It’s been a decade now since the Chinese government has persuaded the buyers and manufacturers into the electric vehicle market with the use of subsidies and other incentives.
The International Energy Agency says China buys more than half of the world's new electric cars.
Now, the government wants to transfer this burden onto manufacturers, through a new "cap and trade" system and rules that make it harder to build a factory to make combustion-engine cars. The rules were believed to have come into force on 1 January this year.
China is known to be the biggest manufacturer and the biggest market for cars globally. But it is observed that after two decades of rapid expansion, sales fell in 2018 by 6% to 22.7 million units.
Recent figures show that New Energy Vehicles (NEVs) - a category which takes into account the electric and hybrid models - has defied that trend, growing substantially over the past year.
The China Association of Automobile Manufacturers (CAAM) says 601,000 NEVs were sold in the first three quarters of 2018, which suggests that they still account only for a small fragment of the market.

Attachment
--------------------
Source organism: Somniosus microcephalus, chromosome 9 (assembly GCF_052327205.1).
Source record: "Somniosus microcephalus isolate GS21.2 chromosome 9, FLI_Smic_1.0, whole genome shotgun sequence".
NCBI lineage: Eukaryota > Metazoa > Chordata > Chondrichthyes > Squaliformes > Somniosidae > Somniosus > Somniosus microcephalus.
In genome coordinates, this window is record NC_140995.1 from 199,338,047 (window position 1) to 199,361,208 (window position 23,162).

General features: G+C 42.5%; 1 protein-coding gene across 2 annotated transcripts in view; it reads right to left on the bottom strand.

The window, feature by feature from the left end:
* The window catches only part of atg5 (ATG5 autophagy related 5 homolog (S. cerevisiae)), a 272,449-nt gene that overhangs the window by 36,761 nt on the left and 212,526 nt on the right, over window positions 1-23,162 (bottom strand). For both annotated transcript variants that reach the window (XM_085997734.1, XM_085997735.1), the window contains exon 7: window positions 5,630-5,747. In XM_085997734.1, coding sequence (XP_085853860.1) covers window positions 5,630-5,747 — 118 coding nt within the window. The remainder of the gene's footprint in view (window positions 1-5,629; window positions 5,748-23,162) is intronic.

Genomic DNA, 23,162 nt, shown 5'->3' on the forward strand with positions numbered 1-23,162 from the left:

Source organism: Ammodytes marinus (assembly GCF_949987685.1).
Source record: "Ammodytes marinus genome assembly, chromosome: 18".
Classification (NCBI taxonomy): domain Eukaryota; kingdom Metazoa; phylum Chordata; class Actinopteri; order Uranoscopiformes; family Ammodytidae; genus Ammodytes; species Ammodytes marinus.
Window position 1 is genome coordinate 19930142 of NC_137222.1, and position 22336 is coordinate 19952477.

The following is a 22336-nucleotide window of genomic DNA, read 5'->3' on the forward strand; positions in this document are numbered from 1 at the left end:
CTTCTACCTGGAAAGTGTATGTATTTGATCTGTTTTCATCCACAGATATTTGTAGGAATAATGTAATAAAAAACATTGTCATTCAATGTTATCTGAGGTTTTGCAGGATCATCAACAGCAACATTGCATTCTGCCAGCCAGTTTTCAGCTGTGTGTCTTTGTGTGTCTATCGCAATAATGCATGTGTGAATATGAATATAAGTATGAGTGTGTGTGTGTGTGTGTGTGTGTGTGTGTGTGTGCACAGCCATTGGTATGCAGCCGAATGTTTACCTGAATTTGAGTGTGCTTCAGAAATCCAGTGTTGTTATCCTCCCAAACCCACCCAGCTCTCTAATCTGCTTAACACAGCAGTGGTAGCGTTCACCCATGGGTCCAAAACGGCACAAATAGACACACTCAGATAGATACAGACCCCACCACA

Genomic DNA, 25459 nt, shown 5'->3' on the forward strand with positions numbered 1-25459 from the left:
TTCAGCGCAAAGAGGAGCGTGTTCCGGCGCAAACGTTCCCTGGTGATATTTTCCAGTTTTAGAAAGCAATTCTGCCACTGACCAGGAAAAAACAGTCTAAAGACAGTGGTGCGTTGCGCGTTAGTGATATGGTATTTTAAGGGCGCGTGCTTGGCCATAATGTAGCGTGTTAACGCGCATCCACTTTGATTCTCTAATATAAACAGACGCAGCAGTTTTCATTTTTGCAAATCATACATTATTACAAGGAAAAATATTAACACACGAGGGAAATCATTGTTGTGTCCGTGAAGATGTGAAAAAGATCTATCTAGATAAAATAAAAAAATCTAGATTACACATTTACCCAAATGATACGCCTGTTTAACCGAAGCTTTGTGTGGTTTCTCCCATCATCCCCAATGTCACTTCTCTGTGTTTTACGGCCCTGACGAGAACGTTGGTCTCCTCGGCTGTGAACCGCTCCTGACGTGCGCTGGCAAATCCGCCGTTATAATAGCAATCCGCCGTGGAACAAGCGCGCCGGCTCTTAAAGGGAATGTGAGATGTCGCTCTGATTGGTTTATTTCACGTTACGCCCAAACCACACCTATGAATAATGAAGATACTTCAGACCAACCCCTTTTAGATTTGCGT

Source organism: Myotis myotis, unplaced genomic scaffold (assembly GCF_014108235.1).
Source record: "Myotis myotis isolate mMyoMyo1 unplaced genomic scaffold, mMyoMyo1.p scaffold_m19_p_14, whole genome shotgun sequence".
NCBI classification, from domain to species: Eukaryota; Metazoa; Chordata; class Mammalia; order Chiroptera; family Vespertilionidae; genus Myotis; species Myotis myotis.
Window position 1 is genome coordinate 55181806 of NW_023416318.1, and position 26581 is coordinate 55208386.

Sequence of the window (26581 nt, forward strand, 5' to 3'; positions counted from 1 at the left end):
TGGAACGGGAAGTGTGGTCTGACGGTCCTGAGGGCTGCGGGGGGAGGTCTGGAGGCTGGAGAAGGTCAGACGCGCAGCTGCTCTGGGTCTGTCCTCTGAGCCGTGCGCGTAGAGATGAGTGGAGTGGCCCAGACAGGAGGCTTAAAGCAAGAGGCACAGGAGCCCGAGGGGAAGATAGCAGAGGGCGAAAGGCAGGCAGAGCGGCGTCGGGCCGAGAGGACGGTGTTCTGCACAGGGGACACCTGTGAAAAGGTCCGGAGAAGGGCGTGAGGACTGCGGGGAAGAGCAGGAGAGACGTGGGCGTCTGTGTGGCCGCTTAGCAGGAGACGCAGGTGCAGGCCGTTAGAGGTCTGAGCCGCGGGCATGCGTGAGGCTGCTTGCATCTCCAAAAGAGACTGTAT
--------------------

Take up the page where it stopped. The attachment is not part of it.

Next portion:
China has been ardently pursuing NEVs, both to curb air pollution and to develop a strong industry. The Chinese government has had subsidies kept for nearly a decade, and these have been expanded by subsidies from regional governments.
In some cities, public transport has also led the way.
Shenzhen's fleet of 16,000 buses is now 100% electric and its fleet of taxis is almost totally run by electricity too.
Many global manufacturers are already in the Chinese NEV market, mostly through joint-venture arrangements, including Nissan, Toyota, VW, BMW, and Volvo.
GM says it's on track to deliver 10 NEV models by the year 2020 and plans to double that number over the following three years.
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